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Matt McCormick
Matt McCormick

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Embed interactive itkwidgets 3D renderings into JupyterLite deployments

By: Matt McCormick, Brianna Major, Jeremy Tuloup, Wei Ouyang, Stephen Aylward

Zero-install web applications have transformed the way we consume and deliver software. Browser-based interfaces facilitate rapid discovery, exploration, and universal access.

However, for research software engineers (RSEs), developing traditional software stacks for web applications is not only onerous, but those stacks may limit essential future scalability and may be even more onerous to sustain. A RSE must face difficult questions:

  • Who is going to pay to keep the servers online?
  • Who is going to pay to scale the servers for many user or datasets?
  • When are you going to find the time to learn and keep up-to-date with all the devops knowledge and skills required?
  • Who is going to maintain the system and address security vulnerabilities as they arise?
  • How is private data on the server managed and kept secure?

As one of my favorite professors used to say, in cases like this we can look to the advice offered by a wise doctor:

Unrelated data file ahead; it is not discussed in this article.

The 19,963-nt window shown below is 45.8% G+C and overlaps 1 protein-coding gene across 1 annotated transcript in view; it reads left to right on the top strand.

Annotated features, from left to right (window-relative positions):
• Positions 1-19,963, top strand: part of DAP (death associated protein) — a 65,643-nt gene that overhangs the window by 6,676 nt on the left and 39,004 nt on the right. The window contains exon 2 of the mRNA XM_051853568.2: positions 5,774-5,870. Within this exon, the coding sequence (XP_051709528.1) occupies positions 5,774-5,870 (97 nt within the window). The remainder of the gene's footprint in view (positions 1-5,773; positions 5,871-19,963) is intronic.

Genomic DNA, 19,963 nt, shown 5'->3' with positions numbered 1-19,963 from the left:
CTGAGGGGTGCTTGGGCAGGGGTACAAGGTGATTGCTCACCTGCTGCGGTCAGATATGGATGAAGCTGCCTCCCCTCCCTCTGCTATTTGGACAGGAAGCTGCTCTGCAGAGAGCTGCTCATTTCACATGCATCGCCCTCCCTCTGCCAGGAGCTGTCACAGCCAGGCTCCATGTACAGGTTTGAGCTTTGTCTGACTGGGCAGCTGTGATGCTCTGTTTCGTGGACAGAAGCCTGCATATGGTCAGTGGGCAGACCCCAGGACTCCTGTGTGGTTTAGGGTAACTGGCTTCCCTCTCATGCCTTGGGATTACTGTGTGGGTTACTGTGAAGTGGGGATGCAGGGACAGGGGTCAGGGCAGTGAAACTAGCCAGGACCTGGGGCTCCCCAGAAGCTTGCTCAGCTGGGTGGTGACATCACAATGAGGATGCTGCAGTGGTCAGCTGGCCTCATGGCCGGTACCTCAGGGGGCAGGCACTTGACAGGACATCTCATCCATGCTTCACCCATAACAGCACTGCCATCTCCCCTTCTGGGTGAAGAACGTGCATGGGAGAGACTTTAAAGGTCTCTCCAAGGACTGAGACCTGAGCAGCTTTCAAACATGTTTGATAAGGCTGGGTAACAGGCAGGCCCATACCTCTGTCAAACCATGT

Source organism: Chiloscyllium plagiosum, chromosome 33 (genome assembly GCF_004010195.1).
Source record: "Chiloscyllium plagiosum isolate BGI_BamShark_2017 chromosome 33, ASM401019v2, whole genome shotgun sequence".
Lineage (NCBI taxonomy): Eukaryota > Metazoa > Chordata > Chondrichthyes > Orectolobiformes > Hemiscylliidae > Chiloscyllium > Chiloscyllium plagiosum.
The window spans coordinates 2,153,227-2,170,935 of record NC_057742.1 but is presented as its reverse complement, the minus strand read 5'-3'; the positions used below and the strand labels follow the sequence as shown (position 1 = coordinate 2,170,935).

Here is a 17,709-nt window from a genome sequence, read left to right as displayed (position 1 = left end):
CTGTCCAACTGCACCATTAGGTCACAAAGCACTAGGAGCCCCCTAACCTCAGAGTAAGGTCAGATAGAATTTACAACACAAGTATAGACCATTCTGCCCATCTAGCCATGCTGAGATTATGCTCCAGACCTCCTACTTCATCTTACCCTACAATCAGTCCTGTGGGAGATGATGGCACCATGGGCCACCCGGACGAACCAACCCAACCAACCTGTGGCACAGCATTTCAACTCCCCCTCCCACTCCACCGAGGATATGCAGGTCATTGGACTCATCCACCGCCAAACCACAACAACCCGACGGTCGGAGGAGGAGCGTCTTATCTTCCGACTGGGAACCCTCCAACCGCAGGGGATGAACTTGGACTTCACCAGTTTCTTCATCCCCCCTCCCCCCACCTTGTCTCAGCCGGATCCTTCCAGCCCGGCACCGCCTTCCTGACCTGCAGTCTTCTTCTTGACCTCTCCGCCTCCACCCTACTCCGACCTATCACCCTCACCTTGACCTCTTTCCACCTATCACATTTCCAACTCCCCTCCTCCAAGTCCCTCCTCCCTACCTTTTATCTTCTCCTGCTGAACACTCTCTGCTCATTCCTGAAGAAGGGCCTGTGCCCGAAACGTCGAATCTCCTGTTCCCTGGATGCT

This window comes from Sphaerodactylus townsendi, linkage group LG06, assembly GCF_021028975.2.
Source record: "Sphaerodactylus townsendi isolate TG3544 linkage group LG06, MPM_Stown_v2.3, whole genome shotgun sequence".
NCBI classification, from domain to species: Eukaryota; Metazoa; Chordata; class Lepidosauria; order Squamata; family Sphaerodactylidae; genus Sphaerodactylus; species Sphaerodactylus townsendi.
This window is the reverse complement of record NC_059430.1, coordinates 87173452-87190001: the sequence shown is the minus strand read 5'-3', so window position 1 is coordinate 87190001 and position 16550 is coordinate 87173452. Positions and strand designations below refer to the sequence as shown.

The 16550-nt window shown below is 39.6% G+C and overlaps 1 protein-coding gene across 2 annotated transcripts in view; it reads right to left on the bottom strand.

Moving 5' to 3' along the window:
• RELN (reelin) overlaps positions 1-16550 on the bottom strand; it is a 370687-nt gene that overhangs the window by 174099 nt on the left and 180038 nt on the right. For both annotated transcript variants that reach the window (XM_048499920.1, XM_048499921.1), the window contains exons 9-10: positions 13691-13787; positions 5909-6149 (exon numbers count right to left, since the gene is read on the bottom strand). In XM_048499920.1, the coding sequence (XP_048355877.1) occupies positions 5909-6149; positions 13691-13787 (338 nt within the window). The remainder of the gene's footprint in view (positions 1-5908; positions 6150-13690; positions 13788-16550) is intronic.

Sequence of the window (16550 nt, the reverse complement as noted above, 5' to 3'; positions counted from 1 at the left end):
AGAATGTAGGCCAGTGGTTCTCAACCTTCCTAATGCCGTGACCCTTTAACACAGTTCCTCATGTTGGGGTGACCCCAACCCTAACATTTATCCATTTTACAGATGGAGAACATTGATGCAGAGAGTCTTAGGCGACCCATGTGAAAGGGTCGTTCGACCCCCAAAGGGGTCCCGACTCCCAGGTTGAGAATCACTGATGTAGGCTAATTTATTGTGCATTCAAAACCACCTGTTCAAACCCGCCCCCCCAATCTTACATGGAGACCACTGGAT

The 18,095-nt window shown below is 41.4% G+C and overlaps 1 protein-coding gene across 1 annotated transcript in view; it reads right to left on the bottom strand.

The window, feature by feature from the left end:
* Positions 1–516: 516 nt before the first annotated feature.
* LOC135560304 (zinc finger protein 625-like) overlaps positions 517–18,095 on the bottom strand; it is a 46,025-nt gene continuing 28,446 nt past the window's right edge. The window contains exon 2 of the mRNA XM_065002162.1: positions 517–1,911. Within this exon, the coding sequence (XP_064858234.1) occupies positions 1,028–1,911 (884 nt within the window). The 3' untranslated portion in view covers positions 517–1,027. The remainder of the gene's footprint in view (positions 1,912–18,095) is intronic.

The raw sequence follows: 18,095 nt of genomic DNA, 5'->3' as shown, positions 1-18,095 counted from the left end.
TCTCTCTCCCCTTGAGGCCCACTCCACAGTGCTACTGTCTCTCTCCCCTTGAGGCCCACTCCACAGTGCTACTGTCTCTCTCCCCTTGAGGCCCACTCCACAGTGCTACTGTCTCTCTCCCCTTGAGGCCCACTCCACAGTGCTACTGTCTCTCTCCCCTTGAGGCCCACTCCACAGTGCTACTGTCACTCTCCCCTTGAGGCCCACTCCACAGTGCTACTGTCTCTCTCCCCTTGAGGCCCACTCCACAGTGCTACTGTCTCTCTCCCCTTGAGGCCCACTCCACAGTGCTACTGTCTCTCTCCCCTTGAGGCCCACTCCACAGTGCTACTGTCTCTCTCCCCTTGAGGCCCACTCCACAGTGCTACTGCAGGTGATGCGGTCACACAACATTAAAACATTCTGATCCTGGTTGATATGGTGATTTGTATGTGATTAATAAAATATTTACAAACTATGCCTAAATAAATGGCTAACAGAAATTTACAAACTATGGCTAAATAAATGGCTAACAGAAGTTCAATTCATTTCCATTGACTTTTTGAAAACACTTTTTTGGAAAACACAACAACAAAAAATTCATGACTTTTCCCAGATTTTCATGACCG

Patient: Oh, Doctor, it hurts badly when I move my knee like this.

Doctor: Stop moving your knee like that!

In some cases, components of the traditional web application software stack are necessary, and some of those components are easier, more scalable, and more sustainable than others. However, for many RSE use cases, we now can create useful web applications while avoiding traditional server-related hardships altogether.

In this tutorial, we will demonstrate how to create a zero-server JupyterLite deployment that embeds interactive 3D renderings into advanced scientific applications, such as for deep learning medical image analysis applications using MONAI.

JupyterLite is a JupyterLab distribution that runs entirely in the browser built from the ground-up using JupyterLab components and extensions. JupyterLite uses a WebAssembly-based distribution of scientific Python called Pyodide.

ITKWidgets provides interactive widgets to visualize images, point sets, and 3D geometry on the web. ITKWidgets is powered by the same WebAssembly technology. It is built on ITK-Wasm and ImJoy, a hybrid computing platform that communicates via symmetrical transparent remote procedure calls. ImJoy and ITKWidgets support browser-based Pyodide communication along with a number of additional server-client communication transport mechanisms.

In this tutorial, we will first demonstrate a zero-server, interactive 3D rendering notebook. Then, we walk through the quick and easy configuration that can be customized to your needs. Let's get started! 🚀

0. Preliminaries

Reproduce the figure below, a rendering of medical imaging volume of an abdominal aortic stent, by running the notebook in your web browser! After the page has loaded, use the standard Shift+Enter keys to execute the Jupyter notebook cells.